• "Jitsu: Just-in-Time Summoning of Unikernel;s", NSDI 2015. This shows the benefits of whole-system latency control – you can mask latency by doing some operations concurrently, which is easy to do in unikernels and hard in a conventional OS.

We've never really built systems in the "soft realtime" sense so far – for example no video transmission system or isochronous Bluetooth implementations. Internet protocols are very resilient to variable latency, although of course we want to keep things as low as possible. I've been looking into multipath multicast video transmission in Mirage recently due to the current work-at-home situation, so that might change soon depending on how it goes :slight_smile:

One thing that has changed in the past decade is the steadily improving latency profile of the OCaml GC, which has only been improving thanks to @damiendoligez's steady work. That has let us get away with not directly addressing latency much in Mirage itself, as every upgrade of the compiler is a pleasant improvement.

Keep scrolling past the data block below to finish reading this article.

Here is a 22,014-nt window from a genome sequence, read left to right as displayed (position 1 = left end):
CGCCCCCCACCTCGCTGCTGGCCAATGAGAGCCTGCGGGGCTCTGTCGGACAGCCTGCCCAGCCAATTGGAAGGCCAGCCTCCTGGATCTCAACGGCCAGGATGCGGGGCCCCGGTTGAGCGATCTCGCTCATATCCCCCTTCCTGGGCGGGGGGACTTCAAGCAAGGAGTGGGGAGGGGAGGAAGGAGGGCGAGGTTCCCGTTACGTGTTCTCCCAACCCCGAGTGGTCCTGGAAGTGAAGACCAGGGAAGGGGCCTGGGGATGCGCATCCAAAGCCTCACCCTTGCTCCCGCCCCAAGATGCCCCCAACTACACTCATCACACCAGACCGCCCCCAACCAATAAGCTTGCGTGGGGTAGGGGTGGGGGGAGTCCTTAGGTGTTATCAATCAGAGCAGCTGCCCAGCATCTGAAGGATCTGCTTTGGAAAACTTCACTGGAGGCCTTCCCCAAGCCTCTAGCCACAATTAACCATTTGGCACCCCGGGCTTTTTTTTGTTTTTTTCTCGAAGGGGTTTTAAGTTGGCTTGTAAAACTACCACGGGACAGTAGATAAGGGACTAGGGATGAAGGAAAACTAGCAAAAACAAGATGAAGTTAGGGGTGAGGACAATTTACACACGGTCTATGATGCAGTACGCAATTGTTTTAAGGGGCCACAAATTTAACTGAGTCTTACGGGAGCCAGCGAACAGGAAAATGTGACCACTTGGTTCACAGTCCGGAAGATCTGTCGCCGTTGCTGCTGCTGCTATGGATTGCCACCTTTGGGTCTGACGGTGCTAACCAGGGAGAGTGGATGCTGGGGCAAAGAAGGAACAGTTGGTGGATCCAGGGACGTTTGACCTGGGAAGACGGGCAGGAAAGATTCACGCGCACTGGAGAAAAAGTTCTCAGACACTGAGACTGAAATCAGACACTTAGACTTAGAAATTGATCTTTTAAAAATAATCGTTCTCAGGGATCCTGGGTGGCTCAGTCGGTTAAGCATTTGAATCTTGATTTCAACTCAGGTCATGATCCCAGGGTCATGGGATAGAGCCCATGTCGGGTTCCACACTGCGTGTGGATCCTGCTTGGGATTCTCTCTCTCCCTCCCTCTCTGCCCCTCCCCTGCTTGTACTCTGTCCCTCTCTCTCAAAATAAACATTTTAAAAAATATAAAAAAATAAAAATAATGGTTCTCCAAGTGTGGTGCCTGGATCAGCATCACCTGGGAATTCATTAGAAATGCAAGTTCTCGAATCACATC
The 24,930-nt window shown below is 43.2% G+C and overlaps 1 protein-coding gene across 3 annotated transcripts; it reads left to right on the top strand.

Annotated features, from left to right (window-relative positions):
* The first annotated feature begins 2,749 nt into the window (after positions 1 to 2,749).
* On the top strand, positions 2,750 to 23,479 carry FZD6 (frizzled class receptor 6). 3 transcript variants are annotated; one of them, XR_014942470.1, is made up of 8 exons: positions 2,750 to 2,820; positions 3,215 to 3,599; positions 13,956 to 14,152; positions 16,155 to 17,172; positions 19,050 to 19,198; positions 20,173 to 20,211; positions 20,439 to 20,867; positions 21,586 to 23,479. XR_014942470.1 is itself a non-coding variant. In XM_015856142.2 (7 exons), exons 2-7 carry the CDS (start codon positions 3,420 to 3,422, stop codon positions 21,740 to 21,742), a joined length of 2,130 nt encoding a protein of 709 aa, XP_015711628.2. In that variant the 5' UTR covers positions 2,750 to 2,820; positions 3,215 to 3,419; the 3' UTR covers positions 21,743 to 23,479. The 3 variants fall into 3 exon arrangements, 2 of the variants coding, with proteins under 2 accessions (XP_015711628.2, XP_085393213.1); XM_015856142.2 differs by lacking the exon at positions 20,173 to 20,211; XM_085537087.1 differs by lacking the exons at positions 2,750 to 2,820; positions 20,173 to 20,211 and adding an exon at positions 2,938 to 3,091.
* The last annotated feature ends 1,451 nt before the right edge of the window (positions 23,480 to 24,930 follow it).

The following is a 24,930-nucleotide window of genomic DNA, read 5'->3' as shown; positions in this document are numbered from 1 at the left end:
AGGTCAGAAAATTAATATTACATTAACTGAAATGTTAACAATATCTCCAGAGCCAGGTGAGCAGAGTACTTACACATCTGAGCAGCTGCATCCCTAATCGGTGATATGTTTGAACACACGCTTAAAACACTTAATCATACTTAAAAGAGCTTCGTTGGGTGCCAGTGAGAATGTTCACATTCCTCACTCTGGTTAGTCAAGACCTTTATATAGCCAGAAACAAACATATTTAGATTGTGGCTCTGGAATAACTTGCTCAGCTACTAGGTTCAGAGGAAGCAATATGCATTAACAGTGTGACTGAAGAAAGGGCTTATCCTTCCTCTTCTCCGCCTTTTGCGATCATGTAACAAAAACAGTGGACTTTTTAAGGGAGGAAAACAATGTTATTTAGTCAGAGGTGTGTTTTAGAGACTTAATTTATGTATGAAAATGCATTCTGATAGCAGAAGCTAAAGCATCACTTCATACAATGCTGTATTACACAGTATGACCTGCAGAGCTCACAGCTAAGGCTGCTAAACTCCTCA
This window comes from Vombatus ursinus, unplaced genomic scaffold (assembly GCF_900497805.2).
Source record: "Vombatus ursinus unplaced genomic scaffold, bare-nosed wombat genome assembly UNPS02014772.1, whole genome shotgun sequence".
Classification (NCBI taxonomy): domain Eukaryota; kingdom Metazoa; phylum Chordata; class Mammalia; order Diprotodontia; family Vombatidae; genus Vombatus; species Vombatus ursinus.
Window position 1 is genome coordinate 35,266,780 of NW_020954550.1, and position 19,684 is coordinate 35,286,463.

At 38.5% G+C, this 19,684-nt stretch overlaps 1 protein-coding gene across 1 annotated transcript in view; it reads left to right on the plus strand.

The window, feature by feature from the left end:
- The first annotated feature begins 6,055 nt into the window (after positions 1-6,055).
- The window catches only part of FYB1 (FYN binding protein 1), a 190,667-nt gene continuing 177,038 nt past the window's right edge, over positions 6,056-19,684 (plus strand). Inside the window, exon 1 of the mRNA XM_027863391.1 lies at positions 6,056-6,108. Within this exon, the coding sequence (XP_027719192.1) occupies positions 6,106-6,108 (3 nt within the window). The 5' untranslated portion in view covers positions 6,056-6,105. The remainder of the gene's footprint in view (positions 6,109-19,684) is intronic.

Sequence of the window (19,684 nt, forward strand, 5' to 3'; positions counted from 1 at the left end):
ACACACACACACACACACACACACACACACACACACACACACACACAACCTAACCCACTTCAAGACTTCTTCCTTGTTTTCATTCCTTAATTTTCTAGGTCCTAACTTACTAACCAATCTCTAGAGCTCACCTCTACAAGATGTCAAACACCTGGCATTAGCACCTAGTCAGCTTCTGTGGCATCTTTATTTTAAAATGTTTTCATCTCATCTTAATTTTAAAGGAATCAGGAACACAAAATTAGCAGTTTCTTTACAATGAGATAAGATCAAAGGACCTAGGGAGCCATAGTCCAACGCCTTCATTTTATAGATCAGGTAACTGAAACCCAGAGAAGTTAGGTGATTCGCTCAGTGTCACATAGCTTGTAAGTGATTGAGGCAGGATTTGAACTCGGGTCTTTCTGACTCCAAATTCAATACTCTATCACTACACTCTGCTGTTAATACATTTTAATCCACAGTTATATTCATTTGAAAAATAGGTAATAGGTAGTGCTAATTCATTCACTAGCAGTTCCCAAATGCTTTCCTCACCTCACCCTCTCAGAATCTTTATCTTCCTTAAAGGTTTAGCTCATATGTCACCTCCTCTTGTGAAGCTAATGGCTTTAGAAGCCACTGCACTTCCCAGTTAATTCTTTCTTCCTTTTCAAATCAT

Calascibetta Romain said

I just would like to add a pro about bigarray, due to the fact that a bigarray can not move in your heap, we have the ability to release the runtime lock for some computations such as hash algorithms as digestif does:


About MirageOS, we currently mostly use cstruct which has an other difference with bigarray, the underlying record. Such design is to be more efficient when we do a sub operation as @ivg said here: https://discuss.ocaml.org/t/working-with-a-huge-data-chunks/3955/10?u=dinosaure

However, the question to choose Bytes.t or Cstruct.t (or Bigstring.t ) is a bit hard and it really depends on your context - and, as @xavierleroy said :slight_smile: :

> Mirage people don’t seem to care, as they allocate small bigarrays like crazy.

And indeed, @xavierleroy is right that we allocate like crazy, with the caveat that this only really happens on the transmission path of most protocols. Reads tend to go through a more minimal copy discipline.

We certainly do care about this, but it has to be fixed upstream in OCaml as we have reached the limits of what we can practically do with Bigarray – I am hoping that multicore OCaml is the perfect time to unify all these IO approaches in that direction as part of that effort. Mirage will benefit from whatever happens there eventually.

A dynamic checker for detecting naked pointers

KC Sivaramakrishnan announced

We're happy to release an OCaml compiler switch for dynamically detecting naked pointers in the code.

Naked pointers in OCaml